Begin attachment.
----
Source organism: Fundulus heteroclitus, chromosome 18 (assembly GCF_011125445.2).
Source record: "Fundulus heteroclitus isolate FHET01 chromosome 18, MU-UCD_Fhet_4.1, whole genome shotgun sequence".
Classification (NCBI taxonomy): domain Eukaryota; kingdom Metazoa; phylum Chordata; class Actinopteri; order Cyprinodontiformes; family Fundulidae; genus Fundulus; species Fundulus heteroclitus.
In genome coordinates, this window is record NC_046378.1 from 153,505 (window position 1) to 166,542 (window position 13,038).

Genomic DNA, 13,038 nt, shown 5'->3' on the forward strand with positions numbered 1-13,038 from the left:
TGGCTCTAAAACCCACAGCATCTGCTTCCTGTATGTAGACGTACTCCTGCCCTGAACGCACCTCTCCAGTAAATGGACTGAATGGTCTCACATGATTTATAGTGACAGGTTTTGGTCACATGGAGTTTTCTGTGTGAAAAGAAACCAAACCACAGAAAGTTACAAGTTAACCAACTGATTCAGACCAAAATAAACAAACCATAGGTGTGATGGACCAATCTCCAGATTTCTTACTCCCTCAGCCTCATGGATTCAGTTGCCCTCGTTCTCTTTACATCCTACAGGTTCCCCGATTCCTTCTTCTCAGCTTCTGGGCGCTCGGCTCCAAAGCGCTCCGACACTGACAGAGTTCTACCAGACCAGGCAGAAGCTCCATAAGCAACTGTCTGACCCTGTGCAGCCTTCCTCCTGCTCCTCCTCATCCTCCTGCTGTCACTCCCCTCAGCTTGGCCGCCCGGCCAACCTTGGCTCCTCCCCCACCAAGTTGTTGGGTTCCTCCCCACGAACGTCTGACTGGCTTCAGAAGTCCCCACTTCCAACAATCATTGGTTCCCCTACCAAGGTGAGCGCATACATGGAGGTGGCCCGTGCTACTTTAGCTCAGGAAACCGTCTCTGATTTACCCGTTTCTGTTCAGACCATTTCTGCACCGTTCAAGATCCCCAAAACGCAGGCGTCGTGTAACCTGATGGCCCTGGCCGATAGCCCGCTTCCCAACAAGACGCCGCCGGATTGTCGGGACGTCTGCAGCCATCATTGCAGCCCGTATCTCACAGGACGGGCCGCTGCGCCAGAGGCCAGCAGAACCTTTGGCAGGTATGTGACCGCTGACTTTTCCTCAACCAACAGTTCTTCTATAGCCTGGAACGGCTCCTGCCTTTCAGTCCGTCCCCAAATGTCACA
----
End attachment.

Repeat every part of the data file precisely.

Source organism: Fundulus heteroclitus, chromosome 18 (assembly GCF_011125445.2).
Source record: "Fundulus heteroclitus isolate FHET01 chromosome 18, MU-UCD_Fhet_4.1, whole genome shotgun sequence".
Classification (NCBI taxonomy): domain Eukaryota; kingdom Metazoa; phylum Chordata; class Actinopteri; order Cyprinodontiformes; family Fundulidae; genus Fundulus; species Fundulus heteroclitus.
In genome coordinates, this window is record NC_046378.1 from 153,505 (window position 1) to 166,542 (window position 13,038).

Genomic DNA, 13,038 nt, shown 5'->3' on the forward strand with positions numbered 1-13,038 from the left:
TGGCTCTAAAACCCACAGCATCTGCTTCCTGTATGTAGACGTACTCCTGCCCTGAACGCACCTCTCCAGTAAATGGACTGAATGGTCTCACATGATTTATAGTGACAGGTTTTGGTCACATGGAGTTTTCTGTGTGAAAAGAAACCAAACCACAGAAAGTTACAAGTTAACCAACTGATTCAGACCAAAATAAACAAACCATAGGTGTGATGGACCAATCTCCAGATTTCTTACTCCCTCAGCCTCATGGATTCAGTTGCCCTCGTTCTCTTTACATCCTACAGGTTCCCCGATTCCTTCTTCTCAGCTTCTGGGCGCTCGGCTCCAAAGCGCTCCGACACTGACAGAGTTCTACCAGACCAGGCAGAAGCTCCATAAGCAACTGTCTGACCCTGTGCAGCCTTCCTCCTGCTCCTCCTCATCCTCCTGCTGTCACTCCCCTCAGCTTGGCCGCCCGGCCAACCTTGGCTCCTCCCCCACCAAGTTGTTGGGTTCCTCCCCACGAACGTCTGACTGGCTTCAGAAGTCCCCACTTCCAACAATCATTGGTTCCCCTACCAAGGTGAGCGCATACATGGAGGTGGCCCGTGCTACTTTAGCTCAGGAAACCGTCTCTGATTTACCCGTTTCTGTTCAGACCATTTCTGCACCGTTCAAGATCCCCAAAACGCAGGCGTCGTGTAACCTGATGGCCCTGGCCGATAGCCCGCTTCCCAACAAGACGCCGCCGGATTGTCGGGACGTCTGCAGCCATCATTGCAGCCCGTATCTCACAGGACGGGCCGCTGCGCCAGAGGCCAGCAGAACCTTTGGCAGGTATGTGACCGCTGACTTTTCCTCAACCAACAGTTCTTCTATAGCCTGGAACGGCTCCTGCCTTTCAGTCCGTCCCCAAATGTCACA